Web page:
The government used rock music to torment terror suspects and coerce confessions at the U.S. Naval Base Guantanamo Bay, Cuba, according to recently declassified documents obtained by the National Security Archives, a research division of George Washington University. Among the artists whose music was played at ear-splitting levels to "create futility" with uncooperative detainees are AC/DC, Marilyn Manson, Neil Diamond, Tupac Shakur, Limp Bizkit, Christine Aguilera, the Bee Gees, Nine Inch Nails and Rage Against the Machine. Also included was Barney the Dinosaur's theme song. The Washington Times reported that some of the musicians are banding together with the National Campaign to Close Guantanamo to protest the use of their songs to torture detainees, expressing outrage that the music was used without their knowledge.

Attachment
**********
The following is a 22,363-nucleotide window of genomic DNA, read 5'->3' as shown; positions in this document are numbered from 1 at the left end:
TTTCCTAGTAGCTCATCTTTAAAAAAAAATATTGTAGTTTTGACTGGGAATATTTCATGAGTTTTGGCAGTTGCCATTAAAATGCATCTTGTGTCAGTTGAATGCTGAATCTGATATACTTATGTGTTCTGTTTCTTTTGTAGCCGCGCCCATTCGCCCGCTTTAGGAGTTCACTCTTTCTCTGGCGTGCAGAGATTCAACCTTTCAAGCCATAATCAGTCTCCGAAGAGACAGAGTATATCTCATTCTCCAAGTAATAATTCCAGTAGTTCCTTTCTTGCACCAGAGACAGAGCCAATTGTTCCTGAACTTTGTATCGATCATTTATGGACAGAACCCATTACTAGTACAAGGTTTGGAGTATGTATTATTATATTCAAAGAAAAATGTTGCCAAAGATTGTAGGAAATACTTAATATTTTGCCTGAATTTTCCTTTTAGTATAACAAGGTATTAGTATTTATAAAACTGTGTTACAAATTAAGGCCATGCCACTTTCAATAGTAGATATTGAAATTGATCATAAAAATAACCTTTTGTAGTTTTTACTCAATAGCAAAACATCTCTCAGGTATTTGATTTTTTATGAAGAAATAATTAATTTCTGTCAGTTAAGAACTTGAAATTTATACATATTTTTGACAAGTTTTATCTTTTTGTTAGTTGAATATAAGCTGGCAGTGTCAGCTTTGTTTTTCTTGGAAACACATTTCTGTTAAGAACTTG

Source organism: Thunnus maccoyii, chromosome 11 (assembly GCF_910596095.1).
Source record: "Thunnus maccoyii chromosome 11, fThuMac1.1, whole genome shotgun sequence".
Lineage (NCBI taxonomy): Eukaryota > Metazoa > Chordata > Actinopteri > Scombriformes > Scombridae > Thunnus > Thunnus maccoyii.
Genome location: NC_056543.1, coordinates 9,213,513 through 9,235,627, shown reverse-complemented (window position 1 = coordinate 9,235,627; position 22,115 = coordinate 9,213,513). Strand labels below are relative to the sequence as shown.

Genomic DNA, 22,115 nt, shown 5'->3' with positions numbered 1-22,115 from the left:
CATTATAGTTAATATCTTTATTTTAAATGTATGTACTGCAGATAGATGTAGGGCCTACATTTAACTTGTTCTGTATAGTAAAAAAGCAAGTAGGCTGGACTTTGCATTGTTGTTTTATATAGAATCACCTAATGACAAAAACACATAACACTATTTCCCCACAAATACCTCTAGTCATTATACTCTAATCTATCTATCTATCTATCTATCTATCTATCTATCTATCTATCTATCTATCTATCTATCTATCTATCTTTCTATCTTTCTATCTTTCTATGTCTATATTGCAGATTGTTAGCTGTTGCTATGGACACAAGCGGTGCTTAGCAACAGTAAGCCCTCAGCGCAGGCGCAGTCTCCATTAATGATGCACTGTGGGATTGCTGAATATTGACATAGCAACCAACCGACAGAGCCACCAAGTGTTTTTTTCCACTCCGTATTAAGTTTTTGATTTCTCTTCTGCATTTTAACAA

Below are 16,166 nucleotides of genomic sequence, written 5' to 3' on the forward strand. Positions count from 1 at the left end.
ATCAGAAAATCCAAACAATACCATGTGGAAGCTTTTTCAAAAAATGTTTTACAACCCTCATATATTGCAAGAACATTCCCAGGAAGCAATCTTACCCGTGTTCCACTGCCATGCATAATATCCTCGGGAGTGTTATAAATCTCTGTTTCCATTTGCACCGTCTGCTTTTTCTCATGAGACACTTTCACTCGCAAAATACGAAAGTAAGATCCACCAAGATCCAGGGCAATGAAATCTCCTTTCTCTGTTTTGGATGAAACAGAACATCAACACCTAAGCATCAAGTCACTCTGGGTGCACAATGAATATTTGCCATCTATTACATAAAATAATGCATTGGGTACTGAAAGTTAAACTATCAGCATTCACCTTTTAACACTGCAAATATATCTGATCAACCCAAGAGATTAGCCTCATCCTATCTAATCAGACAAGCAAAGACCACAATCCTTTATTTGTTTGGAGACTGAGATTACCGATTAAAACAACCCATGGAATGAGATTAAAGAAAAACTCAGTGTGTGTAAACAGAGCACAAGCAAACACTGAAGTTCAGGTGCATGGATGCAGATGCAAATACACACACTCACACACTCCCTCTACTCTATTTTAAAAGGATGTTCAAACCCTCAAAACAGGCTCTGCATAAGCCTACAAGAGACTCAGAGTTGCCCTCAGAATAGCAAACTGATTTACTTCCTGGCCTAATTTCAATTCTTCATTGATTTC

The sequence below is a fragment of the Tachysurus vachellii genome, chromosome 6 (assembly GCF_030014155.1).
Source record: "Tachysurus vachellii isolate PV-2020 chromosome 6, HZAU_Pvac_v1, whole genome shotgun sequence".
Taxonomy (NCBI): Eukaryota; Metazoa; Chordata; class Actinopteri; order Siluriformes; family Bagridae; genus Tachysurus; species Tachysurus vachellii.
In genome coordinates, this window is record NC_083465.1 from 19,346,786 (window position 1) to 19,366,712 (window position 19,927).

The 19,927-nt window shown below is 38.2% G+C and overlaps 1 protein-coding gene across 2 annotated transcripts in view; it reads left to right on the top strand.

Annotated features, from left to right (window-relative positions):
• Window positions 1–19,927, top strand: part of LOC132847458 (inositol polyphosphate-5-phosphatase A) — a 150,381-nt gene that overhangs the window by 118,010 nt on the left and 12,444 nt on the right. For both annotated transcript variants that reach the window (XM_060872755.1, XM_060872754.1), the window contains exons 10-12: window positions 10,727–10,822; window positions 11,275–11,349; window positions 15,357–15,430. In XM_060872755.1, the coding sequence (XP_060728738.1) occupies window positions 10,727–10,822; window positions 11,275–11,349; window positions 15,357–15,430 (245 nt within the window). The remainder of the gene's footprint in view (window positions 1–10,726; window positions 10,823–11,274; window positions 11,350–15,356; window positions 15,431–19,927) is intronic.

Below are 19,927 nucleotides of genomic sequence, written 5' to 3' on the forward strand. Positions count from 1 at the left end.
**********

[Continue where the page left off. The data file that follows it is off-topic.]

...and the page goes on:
Aaron R. Klein, 24, couldn't pay his $57.75 tab at a bar in Brookfield, Wis., so he left his cell phone as collateral and said he'd come back the next day to settle up. After Klein left, according to a criminal complaint filed in Waukesha County Circuit Court, a bartender searching the phone for Klein's name or number found seven pornographic images of children that had been downloaded to the phone. He called police, who arrested Klein when he returned to the bar. They searched his home computer and found between 300 and 400 child pornography images, leading to felony charges.
Way to go
When heavy rain caused flooding in Chattanooga, Tenn., Sylvester Kitchens, 46, bragged he could swim an overflowing storm ditch and dared an onlooker to bet him $5 he couldn't. He got no takers, the Associated Press reported, but jumped in anyway. He bobbed along for about 150 feet before grabbing a chain link fence above the ditch. He lost his grip while family members tried to toss him a lifeline, and washed away into an underground culvert. Rescuers found his body four days later.